Of all the shocking things about Lars von Trier’s “The House That Jack Built,” the most shocking might have been this: At the film’s Tuesday-morning Cannes Film Festival press screening at the Grand Theatre Lumiere, hardly anybody booed.
This has been a surprisingly boo-free Cannes, but von Trier seemed to be a lock to get a theater full of derision from the notably cantankerous press corps. And when you see the reports that 100 people walked out of the Monday night premiere, from which the vast majority of press were excluded, it came as a real surprise that the end of the long, violent, gleefully transgressive film was met with polite applause and only the smallest sprinkling of naysayers.
But the reaction fit the film — because in between various killings and vivisections, “The House That Jack Built” is kind of a bore. As much as von Trier loves to push our buttons with graphic imagery, he also wants to get under our skin by talking, talking, talking.
And while the gore got the headlines, the talk is what sinks the movie.
The Danish provocateur has been pushing moviegoers’ buttons for years now, and to all appearances delighting in the outrage he’s inspired. And if the Cannes Film Festival is finally going to let him back in the door after declaring him persona non grata for press-conference comments about Adolf Hitler in 2011, why wouldn’t he come back with a film designed to abuse that hospitality?
“The House That Jack Built” is that film. A serial-killer howdunnit replete with graphic depictions of the killings and mutilations of men, women and children, it is a repulsive thing to watch, perhaps made even more repulsive by the fact that you know your feelings of disgust are pretty much what von Trier wants you to feel.
And he’s pretty clearly sending a message to Cannes, too, if the occasional talk of Hitler and the Nazis and the presence of Bruno Ganz (who played Hitler in “Downfall,” the source of hundreds of YouTube knockoff videos) is any indication. TheWrap’s Ben Croll called the movie “the biggest mic drop in history,” and he’s got a point.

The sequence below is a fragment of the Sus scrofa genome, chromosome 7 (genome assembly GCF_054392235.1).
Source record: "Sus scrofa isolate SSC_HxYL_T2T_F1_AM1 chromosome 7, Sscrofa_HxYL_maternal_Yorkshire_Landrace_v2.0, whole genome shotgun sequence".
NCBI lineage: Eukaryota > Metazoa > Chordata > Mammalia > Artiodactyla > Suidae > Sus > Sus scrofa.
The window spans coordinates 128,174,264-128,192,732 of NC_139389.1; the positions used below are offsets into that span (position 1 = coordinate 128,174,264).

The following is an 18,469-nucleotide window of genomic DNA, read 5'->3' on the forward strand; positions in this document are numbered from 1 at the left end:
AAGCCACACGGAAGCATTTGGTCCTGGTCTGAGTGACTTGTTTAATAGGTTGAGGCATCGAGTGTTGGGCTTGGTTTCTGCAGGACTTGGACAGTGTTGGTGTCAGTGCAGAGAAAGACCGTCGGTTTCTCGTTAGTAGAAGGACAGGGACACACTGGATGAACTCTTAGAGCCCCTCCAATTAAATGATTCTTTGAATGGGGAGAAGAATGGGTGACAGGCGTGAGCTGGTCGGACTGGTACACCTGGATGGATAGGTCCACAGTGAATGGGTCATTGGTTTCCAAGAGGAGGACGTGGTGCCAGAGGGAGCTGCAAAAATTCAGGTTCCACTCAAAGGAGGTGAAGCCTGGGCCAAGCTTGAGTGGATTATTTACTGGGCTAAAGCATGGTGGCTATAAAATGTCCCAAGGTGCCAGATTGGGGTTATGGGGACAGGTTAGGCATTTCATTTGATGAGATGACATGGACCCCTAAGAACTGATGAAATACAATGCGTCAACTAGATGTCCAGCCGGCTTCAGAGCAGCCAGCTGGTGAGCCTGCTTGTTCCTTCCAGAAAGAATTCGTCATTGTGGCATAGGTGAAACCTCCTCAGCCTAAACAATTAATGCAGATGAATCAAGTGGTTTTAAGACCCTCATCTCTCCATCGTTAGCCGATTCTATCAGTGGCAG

A game Matt Dillon stars as Jack, an aspiring architect in Washington state who launches a sideline as a sadistic butcher when a woman (Uma Thurman) is mean to him after she flags him down to help her fix a broken jack.
(Or does he stop because he’s already looking for an excuse to bash somebody’s head in? I don’t know, and I don’t think von Trier cares. If something can be blamed on a woman, the character and the movie tend to go that route.)
Most of the attention has gone to the salacious depiction of half a dozen of Jack’s murders, which are particularly gruesome when they involve women and those closest to Jack. He kills his girlfriend’s two young sons before dispatching her, and later kills another girlfriend (Riley Keough) after torturing her by cutting off her breasts.
Yes, we see it, and yes, people walked out of the press screening, though fewer than had done so at the premiere.
The biggest problem with the film, though, is that beyond all the ickiness and torture-porn grandstanding, von Trier has created something as cold as Jack’s victims and as ugly as what happens to them.
Jack spends most of the movie trying to justify his savagery as art in endless conversations with Ganz, who plays a mystery man named Verge who might not be the devil but probably has Satan on speed dial. Jack invokes Gothic architecture, classic paintings and Glenn Gould’s music in rambling monologues, and mimics Bob Dylan in a series of riffs on Dylan’s “Subterranean Homesick Blues” video.
Verge isn’t buying his rationalizations or excusing his vicious misogyny (“why do men get blamed for everything?” Jack says before taking a knife to Keough’s character), and we don’t either. Jack is just stalling for time, really, and so is von Trier, with distractions like a lecture on how the different ways of making dessert wine compare to the decomposition of a dead body.
He keeps throwing out stuff clearly designed to get a rise out of us — Nazi concentration camps are always good for a gasp, right? — but the character and the director are pretty much doing the same thing: Showing us a portrait of depravity and asking us to believe it’s art.
The crazy thing is that von Trier is still a skilled filmmaker, and a little restraint might actually have made a challenging, disturbing but involving movie out of this material. “Melancholia,” the last film of his to play Cannes, had a demented majesty to it, while his 1996 debut “Breaking the Waves” was flat-out brilliant.
“The House That Jack Built,” on the other hand, seems to be the work of an artist who at the moment doesn’t aspire to do anything other than provoke. The people who walked out during the film might say he succeeded — but c’mon, if you can’t even get the Cannes press corps to boo you, how provocative are you, really?